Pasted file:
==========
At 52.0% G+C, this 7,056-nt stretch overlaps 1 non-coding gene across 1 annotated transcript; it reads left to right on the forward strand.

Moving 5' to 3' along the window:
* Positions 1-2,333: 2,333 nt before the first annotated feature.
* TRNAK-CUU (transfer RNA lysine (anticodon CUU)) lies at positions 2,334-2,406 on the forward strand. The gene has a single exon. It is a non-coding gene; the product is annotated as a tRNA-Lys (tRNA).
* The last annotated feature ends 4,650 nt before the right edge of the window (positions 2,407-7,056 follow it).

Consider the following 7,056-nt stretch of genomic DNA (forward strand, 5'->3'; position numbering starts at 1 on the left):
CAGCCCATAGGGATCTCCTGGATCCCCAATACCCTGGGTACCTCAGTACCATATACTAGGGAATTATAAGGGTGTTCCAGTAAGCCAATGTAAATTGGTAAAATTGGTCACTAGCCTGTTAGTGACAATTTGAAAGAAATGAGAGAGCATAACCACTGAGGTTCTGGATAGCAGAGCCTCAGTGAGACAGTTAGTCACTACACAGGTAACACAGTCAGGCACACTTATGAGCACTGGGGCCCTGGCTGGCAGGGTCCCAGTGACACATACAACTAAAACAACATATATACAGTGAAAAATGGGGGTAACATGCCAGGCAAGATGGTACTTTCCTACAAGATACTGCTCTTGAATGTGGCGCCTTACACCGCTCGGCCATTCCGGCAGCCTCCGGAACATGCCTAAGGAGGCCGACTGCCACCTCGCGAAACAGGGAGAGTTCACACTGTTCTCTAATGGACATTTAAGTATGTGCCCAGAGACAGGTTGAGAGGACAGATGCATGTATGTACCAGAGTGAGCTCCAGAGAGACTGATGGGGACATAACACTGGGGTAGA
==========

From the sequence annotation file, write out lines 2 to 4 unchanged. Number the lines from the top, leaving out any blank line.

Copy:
Moving 5' to 3' along the window:
* Positions 1-2,333: 2,333 nt before the first annotated feature.
* TRNAK-CUU (transfer RNA lysine (anticodon CUU)) lies at positions 2,334-2,406 on the forward strand. The gene has a single exon. It is a non-coding gene; the product is annotated as a tRNA-Lys (tRNA).